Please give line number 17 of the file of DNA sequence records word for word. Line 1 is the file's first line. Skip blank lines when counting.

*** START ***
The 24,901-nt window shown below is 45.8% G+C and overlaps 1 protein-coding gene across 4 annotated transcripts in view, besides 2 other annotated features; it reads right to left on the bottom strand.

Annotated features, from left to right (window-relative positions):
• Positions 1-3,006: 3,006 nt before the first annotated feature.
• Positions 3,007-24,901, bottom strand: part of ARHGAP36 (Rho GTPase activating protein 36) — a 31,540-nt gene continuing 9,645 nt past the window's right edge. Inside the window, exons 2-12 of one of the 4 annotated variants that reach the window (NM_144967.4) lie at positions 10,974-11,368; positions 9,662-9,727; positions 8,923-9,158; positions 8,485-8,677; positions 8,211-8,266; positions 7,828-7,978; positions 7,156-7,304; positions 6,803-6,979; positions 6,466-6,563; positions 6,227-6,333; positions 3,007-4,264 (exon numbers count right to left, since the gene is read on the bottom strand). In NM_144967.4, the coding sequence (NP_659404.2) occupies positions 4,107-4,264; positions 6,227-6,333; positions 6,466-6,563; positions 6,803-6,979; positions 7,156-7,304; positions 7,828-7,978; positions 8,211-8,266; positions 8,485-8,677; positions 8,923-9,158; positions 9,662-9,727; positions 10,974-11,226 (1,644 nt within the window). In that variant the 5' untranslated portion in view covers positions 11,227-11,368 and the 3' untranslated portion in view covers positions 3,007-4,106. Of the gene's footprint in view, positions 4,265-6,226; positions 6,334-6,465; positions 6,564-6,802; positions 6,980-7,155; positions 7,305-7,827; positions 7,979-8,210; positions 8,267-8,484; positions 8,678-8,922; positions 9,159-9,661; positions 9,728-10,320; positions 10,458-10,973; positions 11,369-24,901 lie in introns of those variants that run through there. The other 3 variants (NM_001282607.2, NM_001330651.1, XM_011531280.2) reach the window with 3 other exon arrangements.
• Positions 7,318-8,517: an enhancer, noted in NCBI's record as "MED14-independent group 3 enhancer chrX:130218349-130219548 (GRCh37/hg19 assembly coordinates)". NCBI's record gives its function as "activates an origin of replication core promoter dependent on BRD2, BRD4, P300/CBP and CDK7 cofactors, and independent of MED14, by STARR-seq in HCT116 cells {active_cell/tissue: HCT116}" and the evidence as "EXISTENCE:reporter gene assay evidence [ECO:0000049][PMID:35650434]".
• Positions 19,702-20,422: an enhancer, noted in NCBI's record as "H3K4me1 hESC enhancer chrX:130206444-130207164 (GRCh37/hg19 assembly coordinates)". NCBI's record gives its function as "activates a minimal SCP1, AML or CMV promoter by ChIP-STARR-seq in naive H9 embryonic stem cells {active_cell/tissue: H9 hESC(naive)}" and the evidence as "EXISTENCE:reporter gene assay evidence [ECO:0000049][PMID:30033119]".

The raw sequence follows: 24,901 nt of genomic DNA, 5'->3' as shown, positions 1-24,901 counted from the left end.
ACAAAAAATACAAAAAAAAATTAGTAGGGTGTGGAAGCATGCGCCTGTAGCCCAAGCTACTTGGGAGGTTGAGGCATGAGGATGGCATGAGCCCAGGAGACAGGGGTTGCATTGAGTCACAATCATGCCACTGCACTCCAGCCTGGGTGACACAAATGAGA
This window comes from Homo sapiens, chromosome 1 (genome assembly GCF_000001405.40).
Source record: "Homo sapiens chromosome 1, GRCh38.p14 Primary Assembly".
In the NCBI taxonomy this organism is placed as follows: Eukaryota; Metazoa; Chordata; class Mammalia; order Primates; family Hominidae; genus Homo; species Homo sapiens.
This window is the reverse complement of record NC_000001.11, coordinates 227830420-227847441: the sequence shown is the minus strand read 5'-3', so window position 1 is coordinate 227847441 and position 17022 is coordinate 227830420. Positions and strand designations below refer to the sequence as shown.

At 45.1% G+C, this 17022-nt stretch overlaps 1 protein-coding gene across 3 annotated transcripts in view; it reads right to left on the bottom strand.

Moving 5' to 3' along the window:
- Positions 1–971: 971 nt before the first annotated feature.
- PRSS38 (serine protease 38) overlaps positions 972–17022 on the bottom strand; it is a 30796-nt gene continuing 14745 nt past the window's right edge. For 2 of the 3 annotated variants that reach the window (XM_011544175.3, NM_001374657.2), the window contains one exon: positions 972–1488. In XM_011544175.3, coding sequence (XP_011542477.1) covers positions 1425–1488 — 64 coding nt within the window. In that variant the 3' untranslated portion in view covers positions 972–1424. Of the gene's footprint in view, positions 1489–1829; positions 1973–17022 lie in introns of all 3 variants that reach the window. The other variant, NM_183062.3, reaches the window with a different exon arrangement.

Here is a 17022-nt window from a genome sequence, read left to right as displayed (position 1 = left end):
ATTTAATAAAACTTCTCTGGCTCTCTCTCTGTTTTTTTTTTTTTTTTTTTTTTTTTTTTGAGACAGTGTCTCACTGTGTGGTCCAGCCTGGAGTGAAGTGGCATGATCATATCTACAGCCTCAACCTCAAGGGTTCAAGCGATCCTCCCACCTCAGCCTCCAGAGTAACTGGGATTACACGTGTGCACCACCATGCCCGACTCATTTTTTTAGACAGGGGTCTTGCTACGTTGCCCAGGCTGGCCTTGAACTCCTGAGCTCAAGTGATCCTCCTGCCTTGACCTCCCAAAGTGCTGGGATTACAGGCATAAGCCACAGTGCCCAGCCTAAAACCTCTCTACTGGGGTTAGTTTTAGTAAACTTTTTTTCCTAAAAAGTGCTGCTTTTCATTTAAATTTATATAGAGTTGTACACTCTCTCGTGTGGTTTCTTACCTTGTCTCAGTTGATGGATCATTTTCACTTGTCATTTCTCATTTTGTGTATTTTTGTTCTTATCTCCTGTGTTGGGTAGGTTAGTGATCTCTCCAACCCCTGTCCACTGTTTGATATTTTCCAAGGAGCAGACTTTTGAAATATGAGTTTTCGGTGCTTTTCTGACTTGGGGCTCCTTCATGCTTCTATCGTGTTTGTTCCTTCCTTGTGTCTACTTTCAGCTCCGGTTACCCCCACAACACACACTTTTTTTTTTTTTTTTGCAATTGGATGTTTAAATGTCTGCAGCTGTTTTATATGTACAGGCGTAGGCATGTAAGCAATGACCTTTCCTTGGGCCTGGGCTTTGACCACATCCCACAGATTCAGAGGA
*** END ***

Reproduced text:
Here is a 17022-nt window from a genome sequence, read left to right as displayed (position 1 = left end):